Younger nymphs generally need higher humidity.
The mantis can be sprayed directly with water and will drink it from the tentacles and from the leaves. A separate water bowl is not necessary.
The Hymenopus Coronatus is very popular because of its appearance. It mimics orchid flowers and comes in beautiful color shades of pink, reddish, yellow, and light green, with white or brown highlights or patterns.
The males are usually around 1.2 – 1.6 in (approx. 3-4 cm), while the females grow bigger with around 2.7 – 3.5 in (approx. 7-9 cm).
The species has very long eyes that go over the edge of the triangular head and give the mantis a unique look.
The head of the Hymenopus Coronatus looks like the part of a flower, where the nectar can be found, which is why many insects fly there, only to end up as prey.
Both males and females have a dark spot on the thorax that can easily be mistaken for a tiny eating fly and thereby attracts other small flies which quickly become a snack for a mantis.
After the fifth molt, males develop a brown band in the neck, and females have a green band.
After molting for the last time and reading adulthood, females have 6 segments on the abdomen, while males have 8.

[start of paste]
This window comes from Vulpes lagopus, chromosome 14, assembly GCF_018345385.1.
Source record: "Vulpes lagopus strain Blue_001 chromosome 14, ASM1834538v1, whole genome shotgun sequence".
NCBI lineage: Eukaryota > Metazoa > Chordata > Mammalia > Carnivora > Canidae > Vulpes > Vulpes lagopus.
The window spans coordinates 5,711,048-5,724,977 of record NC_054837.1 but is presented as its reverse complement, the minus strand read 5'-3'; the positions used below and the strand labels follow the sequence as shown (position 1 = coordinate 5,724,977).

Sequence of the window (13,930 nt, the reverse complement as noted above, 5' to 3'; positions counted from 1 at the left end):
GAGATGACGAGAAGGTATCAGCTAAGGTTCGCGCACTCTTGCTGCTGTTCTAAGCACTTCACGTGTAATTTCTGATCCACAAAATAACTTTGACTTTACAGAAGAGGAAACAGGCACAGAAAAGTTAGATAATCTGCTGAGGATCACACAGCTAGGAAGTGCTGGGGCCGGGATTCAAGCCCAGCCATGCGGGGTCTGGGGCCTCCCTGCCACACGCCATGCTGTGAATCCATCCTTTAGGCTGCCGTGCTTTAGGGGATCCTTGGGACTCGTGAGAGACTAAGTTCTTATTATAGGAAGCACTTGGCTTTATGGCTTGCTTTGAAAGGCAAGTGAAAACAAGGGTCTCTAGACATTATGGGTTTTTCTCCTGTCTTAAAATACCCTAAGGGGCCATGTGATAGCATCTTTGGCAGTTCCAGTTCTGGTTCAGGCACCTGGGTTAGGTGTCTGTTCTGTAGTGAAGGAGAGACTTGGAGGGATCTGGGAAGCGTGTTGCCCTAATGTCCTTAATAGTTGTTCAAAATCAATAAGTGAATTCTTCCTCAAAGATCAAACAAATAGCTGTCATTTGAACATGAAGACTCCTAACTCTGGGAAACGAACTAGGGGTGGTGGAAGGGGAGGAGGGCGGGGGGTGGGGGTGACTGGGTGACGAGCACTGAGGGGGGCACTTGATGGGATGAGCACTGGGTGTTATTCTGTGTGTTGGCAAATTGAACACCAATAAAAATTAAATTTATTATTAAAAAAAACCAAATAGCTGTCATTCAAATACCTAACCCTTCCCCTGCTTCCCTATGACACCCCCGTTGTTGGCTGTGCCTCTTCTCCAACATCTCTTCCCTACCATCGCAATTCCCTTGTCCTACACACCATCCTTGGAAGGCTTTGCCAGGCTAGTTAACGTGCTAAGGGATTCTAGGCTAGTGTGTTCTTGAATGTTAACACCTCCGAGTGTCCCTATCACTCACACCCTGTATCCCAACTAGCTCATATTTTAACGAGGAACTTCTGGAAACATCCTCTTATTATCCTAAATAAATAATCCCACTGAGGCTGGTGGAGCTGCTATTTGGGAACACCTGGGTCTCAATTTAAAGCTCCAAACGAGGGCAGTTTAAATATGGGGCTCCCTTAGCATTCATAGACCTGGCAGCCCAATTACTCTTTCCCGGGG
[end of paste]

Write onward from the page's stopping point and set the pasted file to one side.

Both males and females develop wings in the last molt, but only the males can use them properly. The females will only use them if they are threatened. The wings of the males are transparent and the wings of the females are not transparent and are yellowish at the end.
In general, males are darker than females.
The average lifespan of the Hymenopus Coronatus is between 6 and 12 months. Females live several months longer than the males, because after mating the females still need to lay the oothecae while males have no further task. And they are also often eaten by the females right after mating.
Females usually need 3 to 4 months to reach adulthood and afterwards live for another 6 months or longer. They also molt two times more than the males.
Males usually need about 2 to 3 months until the last molt to reach adulthood and usually live for another 3 months.
After the last molt, males and females reach adulthood. After 1 to 2 weeks, the males are ready to mate, while the females need 3 to 4 weeks after the last molt. This difference in timing can prevent the praying mantis from incest which is important because the Hymenopus Coronatus does not cope well with incest.
Once the females are ready to mate, they send out pheromones in the dusk to attract the males. At night, there are fewer predators that can be a risk for the males. The mating process itself can take between 30 minutes and several hours.